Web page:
Figure 1: Electroencephalogram showing abnormal awake EEG records

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We decided to do magnetic resonance imaging (MRI), which showed hypoplastic left cerebellar hemisphere and left half of cerebellar vermis with CSF density within it. It was suggestive of unilateral cerebellar hypoplasia/partial cerebellar agenesis [Figure 2].
Figure 2: T1-weighted successive coronal MRI images showing no recognizable cerebellar structure on left side and posterior fossa filled by CSF with no mass effect

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T1-weighted successive coronal MRI images reveals that there is no recognizable cerebellar structure on left side and there posterior fossa is filled by CSF with no mass effect. Mesencephalon, pons, and medulla oblongata were present. The pons, medulla oblongata was attenuate and no hindbrain herniation. Tentorial attachment and straight sinus are normal. Supratentorially, the pattern of cortical gyri was normal as was the corpus callosum, aqueduct. The shape and relative proportions of the third ventricle and lateral ventricle were preserved and no hydrocephalus.

All other parts of the brain were anatomically within normal limits. Karyotyping or genetic testing could not be performed due to poor economic condition of patient. Patient was given antiepileptic leviteracetam 250 mg twice a day and managed conservatively. He showed gradual improvement on medication. There was no recurrence of even a single episode of GTCS after 2 years of follow-up.

Cerebellar hypoplasia is a result of defective neuronal proliferation and neuronal migration during nervous system development at the time of embryogenesis. Cerebellar hypoplasia may be also due to atrophy ofopposite sided cerebral cortex or may be linked with autosomal recessiveandX-linkedgenetic disordersliketrisomy 13 (Patau Syndrome), trisomy 18(Edward syndrome), Werdnig-Hoffman and Tay-Sachs disease. Joubert's syndrome and Gillespie syndrome are autosomal recessive conditions. There are a number of congenital conditions where cerebellum involvement is very common. Commonest are Dandy-Walker malformation and Chiari malformation. VLDLR-associated cerebellar hypoplasiais an inherited condition with an unusually small and lesser developed cerebellum. VLDLR is a gene which makes a protein known as very low density lipoprotein (VLDL) receptor. An extremely rare syndrome due to mutations in thePTF1Agene, results in cerebellar agenesis and agenesis of the pancreas, causing neonatal diabetes mellitus and inherited as autosomal recessive disorder.[4]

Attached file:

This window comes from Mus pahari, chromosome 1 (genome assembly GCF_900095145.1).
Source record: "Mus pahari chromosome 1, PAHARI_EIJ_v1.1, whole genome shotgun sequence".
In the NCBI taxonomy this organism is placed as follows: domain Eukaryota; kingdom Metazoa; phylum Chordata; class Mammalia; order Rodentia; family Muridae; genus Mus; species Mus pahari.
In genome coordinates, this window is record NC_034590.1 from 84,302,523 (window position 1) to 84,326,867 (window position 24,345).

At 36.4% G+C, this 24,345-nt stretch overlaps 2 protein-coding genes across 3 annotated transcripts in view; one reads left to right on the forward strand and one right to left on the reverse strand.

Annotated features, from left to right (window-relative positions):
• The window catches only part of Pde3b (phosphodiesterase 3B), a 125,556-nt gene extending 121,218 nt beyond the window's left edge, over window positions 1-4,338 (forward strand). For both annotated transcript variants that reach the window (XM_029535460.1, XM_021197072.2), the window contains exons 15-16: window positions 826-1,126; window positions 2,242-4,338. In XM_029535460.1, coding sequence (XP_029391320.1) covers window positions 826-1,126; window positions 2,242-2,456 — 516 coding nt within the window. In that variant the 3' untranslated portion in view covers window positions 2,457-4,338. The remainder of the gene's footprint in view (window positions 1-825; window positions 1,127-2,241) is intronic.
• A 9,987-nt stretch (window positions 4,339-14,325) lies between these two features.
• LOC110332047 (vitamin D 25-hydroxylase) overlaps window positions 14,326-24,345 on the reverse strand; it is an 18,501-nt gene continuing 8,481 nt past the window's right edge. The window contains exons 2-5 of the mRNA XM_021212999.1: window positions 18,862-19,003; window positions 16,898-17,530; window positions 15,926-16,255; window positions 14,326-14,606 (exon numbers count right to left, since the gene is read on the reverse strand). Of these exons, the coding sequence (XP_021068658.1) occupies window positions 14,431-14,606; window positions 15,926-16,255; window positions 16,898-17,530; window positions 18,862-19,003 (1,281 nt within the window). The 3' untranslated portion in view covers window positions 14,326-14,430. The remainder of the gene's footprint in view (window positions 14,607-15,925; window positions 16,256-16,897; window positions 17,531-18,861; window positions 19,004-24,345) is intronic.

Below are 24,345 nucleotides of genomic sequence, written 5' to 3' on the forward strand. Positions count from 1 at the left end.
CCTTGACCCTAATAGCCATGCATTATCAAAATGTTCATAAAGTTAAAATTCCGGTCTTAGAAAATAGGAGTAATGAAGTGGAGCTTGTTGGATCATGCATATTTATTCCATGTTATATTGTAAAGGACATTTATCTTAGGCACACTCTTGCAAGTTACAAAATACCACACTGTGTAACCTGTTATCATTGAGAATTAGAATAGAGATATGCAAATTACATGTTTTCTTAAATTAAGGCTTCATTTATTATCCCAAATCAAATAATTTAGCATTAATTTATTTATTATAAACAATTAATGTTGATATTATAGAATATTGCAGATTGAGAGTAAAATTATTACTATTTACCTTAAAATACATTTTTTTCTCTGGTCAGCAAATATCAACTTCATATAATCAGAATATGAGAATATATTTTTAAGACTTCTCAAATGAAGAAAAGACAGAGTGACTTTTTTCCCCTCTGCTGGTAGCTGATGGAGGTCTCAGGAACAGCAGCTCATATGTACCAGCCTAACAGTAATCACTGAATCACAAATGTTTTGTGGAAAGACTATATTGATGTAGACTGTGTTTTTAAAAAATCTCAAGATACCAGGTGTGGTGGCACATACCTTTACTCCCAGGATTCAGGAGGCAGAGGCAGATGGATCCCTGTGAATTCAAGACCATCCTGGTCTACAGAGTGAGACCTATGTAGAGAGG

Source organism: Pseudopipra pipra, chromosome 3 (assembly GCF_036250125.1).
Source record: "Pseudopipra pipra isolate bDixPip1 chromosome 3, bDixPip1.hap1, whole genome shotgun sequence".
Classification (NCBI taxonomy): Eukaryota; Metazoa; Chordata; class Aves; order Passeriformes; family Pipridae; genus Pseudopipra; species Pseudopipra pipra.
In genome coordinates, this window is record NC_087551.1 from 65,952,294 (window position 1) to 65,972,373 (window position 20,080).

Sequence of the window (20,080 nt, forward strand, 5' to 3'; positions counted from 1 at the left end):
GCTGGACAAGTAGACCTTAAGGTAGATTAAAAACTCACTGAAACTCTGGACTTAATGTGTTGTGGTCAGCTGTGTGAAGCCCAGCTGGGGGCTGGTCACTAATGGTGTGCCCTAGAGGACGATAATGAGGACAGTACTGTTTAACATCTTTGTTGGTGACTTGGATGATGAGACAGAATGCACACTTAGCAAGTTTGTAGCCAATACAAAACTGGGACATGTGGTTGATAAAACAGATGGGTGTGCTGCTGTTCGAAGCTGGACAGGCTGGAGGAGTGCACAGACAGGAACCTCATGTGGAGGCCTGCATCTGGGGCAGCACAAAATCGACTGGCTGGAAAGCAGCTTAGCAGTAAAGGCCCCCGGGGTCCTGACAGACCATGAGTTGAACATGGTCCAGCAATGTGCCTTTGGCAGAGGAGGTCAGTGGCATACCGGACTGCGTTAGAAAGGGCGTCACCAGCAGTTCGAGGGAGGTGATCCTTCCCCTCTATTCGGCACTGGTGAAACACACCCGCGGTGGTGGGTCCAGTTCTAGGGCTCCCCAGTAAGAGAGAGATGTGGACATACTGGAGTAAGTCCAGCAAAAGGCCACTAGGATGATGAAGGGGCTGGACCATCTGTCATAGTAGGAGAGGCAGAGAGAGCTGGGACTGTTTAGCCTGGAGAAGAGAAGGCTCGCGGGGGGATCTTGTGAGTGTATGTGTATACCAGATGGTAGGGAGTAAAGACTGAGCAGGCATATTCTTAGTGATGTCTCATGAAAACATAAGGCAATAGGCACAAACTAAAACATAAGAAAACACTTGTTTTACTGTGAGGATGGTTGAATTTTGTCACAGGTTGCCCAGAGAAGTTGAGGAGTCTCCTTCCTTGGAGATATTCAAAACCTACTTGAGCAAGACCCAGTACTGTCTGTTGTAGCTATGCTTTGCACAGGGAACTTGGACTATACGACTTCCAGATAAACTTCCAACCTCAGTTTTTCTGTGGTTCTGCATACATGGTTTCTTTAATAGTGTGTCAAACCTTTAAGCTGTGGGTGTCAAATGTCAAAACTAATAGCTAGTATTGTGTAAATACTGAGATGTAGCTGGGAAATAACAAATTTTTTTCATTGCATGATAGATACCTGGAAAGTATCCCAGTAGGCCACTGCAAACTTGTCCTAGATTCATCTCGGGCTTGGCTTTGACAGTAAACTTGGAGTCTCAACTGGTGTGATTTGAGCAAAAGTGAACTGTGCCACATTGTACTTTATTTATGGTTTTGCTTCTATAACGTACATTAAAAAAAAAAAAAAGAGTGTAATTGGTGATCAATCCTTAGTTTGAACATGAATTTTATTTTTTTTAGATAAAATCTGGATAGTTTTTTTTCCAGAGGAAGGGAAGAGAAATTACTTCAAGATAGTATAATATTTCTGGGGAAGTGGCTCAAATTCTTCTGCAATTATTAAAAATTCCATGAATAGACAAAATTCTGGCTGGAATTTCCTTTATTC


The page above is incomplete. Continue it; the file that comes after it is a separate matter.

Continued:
Some researchers found small size of volumes of white matter of cerebellum in newly diagnosed patients of epilepsy. Alteration in the white matter of cerebellum means it is susceptible structure and may be associated with generation of partial epilepsy.[5] Lawson et al. also found decrease in brain volume at onset of epilepsy and this was not because of intractable seizures.[6]

Reduction in cerebellar volumes and overall generalized tonic-clonic seizures (GTCSs) with their frequency are significantly correlated. Prolonged seizure and discharges via cerebrocerebellar pathway causes hypoxic-ischemic nerve cell injury with loss of purkinje cells which is responsible for brain volume reductions.

Peri-ictal cerebellar hyper perfusion similar to crossed cerebellar diaschisis in case of supratentorial stroke and permanent atrophic changes were also found.[2]